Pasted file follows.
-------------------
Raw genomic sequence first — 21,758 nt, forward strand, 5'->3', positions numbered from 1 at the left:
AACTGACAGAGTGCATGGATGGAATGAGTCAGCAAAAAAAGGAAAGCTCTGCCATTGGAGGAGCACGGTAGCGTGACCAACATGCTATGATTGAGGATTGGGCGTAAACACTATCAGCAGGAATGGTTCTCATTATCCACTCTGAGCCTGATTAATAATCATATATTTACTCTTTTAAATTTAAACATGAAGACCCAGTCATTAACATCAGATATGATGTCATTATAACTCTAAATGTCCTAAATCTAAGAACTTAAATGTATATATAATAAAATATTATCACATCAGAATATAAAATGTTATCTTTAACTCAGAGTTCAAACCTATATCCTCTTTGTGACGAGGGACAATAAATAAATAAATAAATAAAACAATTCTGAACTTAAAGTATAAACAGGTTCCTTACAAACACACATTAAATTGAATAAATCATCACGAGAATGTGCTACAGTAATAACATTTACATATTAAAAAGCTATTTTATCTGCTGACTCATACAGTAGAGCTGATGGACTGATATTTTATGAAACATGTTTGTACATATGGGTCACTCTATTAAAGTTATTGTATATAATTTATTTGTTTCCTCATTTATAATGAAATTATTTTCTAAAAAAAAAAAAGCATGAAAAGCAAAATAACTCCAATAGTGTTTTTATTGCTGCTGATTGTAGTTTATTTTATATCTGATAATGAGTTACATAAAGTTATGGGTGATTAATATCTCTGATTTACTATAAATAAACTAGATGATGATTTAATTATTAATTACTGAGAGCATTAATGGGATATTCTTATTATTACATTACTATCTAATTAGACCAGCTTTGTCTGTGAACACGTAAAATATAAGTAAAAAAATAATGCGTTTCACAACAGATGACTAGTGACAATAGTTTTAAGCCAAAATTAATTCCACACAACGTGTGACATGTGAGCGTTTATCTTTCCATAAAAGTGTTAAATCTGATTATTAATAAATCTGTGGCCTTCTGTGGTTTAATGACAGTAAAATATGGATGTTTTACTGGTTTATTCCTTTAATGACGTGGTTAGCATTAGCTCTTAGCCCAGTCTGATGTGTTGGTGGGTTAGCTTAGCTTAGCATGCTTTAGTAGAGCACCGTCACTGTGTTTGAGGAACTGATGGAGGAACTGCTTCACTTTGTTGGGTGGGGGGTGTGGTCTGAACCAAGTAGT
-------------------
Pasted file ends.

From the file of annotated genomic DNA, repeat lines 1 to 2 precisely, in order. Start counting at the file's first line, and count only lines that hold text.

Raw genomic sequence first — 21,758 nt, forward strand, 5'->3', positions numbered from 1 at the left:
AACTGACAGAGTGCATGGATGGAATGAGTCAGCAAAAAAAGGAAAGCTCTGCCATTGGAGGAGCACGGTAGCGTGACCAACATGCTATGATTGAGGATTGGGCGTAAACACTATCAGCAGGAATGGTTCTCATTATCCACTCTGAGCCTGATTAATAATCATATATTTACTCTTTTAAATTTAAACATGAAGACCCAGTCATTAACATCAGATATGATGTCATTATAACTCTAAATGTCCTAAATCTAAGAACTTAAATGTATATATAATAAAATATTATCACATCAGAATATAAAATGTTATCTTTAACTCAGAGTTCAAACCTATATCCTCTTTGTGACGAGGGACAATAAATAAATAAATAAATAAAACAATTCTGAACTTAAAGTATAAACAGGTTCCTTACAAACACACATTAAATTGAATAAATCATCACGAGAATGTGCTACAGTAATAACATTTACATATTAAAAAGCTATTTTATCTGCTGACTCATACAGTAGAGCTGATGGACTGATATTTTATGAAACATGTTTGTACATATGGGTCACTCTATTAAAGTTATTGTATATAATTTATTTGTTTCCTCATTTATAATGAAATTATTTTCTAAAAAAAAAAAAGCATGAAAAGCAAAATAACTCCAATAGTGTTTTTATTGCTGCTGATTGTAGTTTATTTTATATCTGATAATGAGTTACATAAAGTTATGGGTGATTAATATCTCTGATTTACTATAAATAAACTAGATGATGATTTAATTATTAATTACTGAGAGCATTAATGGGATATTCTTATTATTACATTACTATCTAATTAGACCAGCTTTGTCTGTGAACACGTAAAATATAAGTAAAAAAATAATGCGTTTCACAACAGATGACTAGTGACAATAGTTTTAAGCCAAAATTAATTCCACACAACGTGTGACATGTGAGCGTTTATCTTTCCATAAAAGTGTTAAATCTGATTATTAATAAATCTGTGGCCTTCTGTGGTTTAATGACAGTAAAATATGGATGTTTTACTGGTTTATTCCTTTAATGACGTGGTTAGCATTAGCTCTTAGCCCAGTCTGATGTGTTGGTGGGTTAGCTTAGCTTAGCATGCTTTAGTAGAGCACCGTCACTGTGTTTGAGGAACTGATGGAGGAACTGCTTCACTTTGTTGGGTGGGGGGTGTGGTCTGAACCAAGTAGT